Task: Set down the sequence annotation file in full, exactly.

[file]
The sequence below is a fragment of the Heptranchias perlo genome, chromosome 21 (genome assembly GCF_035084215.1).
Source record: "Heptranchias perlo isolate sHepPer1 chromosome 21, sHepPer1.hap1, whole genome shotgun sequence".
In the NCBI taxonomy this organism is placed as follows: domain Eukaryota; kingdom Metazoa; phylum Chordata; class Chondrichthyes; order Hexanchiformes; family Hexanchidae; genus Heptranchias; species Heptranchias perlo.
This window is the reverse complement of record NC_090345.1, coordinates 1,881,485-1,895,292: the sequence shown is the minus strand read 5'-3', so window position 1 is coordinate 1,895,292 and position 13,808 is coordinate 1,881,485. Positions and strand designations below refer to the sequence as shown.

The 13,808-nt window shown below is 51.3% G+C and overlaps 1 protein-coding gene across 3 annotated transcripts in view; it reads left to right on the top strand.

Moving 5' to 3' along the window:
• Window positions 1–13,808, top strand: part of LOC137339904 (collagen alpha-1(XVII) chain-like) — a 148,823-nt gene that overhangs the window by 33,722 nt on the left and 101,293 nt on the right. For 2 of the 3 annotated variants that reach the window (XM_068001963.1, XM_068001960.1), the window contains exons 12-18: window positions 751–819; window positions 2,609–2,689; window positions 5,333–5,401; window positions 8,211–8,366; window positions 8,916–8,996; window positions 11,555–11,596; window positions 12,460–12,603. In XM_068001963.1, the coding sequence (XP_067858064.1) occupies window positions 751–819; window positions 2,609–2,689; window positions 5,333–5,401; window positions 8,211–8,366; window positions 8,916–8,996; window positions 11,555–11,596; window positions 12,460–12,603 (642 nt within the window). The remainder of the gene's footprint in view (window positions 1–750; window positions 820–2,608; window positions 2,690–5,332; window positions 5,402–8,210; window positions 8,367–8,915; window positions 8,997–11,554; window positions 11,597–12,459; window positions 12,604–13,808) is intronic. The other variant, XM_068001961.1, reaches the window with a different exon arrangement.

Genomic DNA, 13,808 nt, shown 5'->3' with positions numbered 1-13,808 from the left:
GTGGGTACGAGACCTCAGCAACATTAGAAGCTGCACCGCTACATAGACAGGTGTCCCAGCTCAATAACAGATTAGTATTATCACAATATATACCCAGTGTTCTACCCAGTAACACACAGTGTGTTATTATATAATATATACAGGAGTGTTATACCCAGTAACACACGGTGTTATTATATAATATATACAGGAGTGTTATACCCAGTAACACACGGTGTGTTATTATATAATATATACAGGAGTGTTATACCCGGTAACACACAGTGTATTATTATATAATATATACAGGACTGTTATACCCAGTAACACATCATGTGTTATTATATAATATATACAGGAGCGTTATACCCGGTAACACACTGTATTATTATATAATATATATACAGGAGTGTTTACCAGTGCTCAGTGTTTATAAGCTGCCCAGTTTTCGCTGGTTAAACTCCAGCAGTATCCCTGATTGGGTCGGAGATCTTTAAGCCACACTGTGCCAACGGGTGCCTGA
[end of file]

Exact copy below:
The sequence below is a fragment of the Heptranchias perlo genome, chromosome 21 (genome assembly GCF_035084215.1).
Source record: "Heptranchias perlo isolate sHepPer1 chromosome 21, sHepPer1.hap1, whole genome shotgun sequence".
In the NCBI taxonomy this organism is placed as follows: domain Eukaryota; kingdom Metazoa; phylum Chordata; class Chondrichthyes; order Hexanchiformes; family Hexanchidae; genus Heptranchias; species Heptranchias perlo.
This window is the reverse complement of record NC_090345.1, coordinates 1,881,485-1,895,292: the sequence shown is the minus strand read 5'-3', so window position 1 is coordinate 1,895,292 and position 13,808 is coordinate 1,881,485. Positions and strand designations below refer to the sequence as shown.

The 13,808-nt window shown below is 51.3% G+C and overlaps 1 protein-coding gene across 3 annotated transcripts in view; it reads left to right on the top strand.

Moving 5' to 3' along the window:
• Window positions 1–13,808, top strand: part of LOC137339904 (collagen alpha-1(XVII) chain-like) — a 148,823-nt gene that overhangs the window by 33,722 nt on the left and 101,293 nt on the right. For 2 of the 3 annotated variants that reach the window (XM_068001963.1, XM_068001960.1), the window contains exons 12-18: window positions 751–819; window positions 2,609–2,689; window positions 5,333–5,401; window positions 8,211–8,366; window positions 8,916–8,996; window positions 11,555–11,596; window positions 12,460–12,603. In XM_068001963.1, the coding sequence (XP_067858064.1) occupies window positions 751–819; window positions 2,609–2,689; window positions 5,333–5,401; window positions 8,211–8,366; window positions 8,916–8,996; window positions 11,555–11,596; window positions 12,460–12,603 (642 nt within the window). The remainder of the gene's footprint in view (window positions 1–750; window positions 820–2,608; window positions 2,690–5,332; window positions 5,402–8,210; window positions 8,367–8,915; window positions 8,997–11,554; window positions 11,597–12,459; window positions 12,604–13,808) is intronic. The other variant, XM_068001961.1, reaches the window with a different exon arrangement.

Genomic DNA, 13,808 nt, shown 5'->3' with positions numbered 1-13,808 from the left:
GTGGGTACGAGACCTCAGCAACATTAGAAGCTGCACCGCTACATAGACAGGTGTCCCAGCTCAATAACAGATTAGTATTATCACAATATATACCCAGTGTTCTACCCAGTAACACACAGTGTGTTATTATATAATATATACAGGAGTGTTATACCCAGTAACACACGGTGTTATTATATAATATATACAGGAGTGTTATACCCAGTAACACACGGTGTGTTATTATATAATATATACAGGAGTGTTATACCCGGTAACACACAGTGTATTATTATATAATATATACAGGACTGTTATACCCAGTAACACATCATGTGTTATTATATAATATATACAGGAGCGTTATACCCGGTAACACACTGTATTATTATATAATATATATACAGGAGTGTTTACCAGTGCTCAGTGTTTATAAGCTGCCCAGTTTTCGCTGGTTAAACTCCAGCAGTATCCCTGATTGGGTCGGAGATCTTTAAGCCACACTGTGCCAACGGGTGCCTGA